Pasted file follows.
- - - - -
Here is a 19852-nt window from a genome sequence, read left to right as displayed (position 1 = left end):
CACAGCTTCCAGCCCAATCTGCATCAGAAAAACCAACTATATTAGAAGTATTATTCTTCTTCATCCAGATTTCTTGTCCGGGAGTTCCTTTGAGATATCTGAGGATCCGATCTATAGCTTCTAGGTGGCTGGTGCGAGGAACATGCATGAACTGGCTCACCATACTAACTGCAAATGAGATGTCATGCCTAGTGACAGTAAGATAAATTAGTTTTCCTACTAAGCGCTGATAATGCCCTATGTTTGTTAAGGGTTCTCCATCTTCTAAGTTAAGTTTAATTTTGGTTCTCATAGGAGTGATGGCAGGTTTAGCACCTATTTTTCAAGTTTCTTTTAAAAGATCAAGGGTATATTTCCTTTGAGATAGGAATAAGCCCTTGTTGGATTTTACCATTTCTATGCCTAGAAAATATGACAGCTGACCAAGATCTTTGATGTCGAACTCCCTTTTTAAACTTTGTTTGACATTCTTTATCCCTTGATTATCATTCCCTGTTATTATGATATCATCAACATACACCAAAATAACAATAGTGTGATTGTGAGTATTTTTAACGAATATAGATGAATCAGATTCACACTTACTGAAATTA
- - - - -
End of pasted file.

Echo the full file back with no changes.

Here is a 19852-nt window from a genome sequence, read left to right as displayed (position 1 = left end):
CACAGCTTCCAGCCCAATCTGCATCAGAAAAACCAACTATATTAGAAGTATTATTCTTCTTCATCCAGATTTCTTGTCCGGGAGTTCCTTTGAGATATCTGAGGATCCGATCTATAGCTTCTAGGTGGCTGGTGCGAGGAACATGCATGAACTGGCTCACCATACTAACTGCAAATGAGATGTCATGCCTAGTGACAGTAAGATAAATTAGTTTTCCTACTAAGCGCTGATAATGCCCTATGTTTGTTAAGGGTTCTCCATCTTCTAAGTTAAGTTTAATTTTGGTTCTCATAGGAGTGATGGCAGGTTTAGCACCTATTTTTCAAGTTTCTTTTAAAAGATCAAGGGTATATTTCCTTTGAGATAGGAATAAGCCCTTGTTGGATTTTACCATTTCTATGCCTAGAAAATATGACAGCTGACCAAGATCTTTGATGTCGAACTCCCTTTTTAAACTTTGTTTGACATTCTTTATCCCTTGATTATCATTCCCTGTTATTATGATATCATCAACATACACCAAAATAACAATAGTGTGATTGTGAGTATTTTTAACGAATATAGATGAATCAGATTCACACTTACTGAAATTA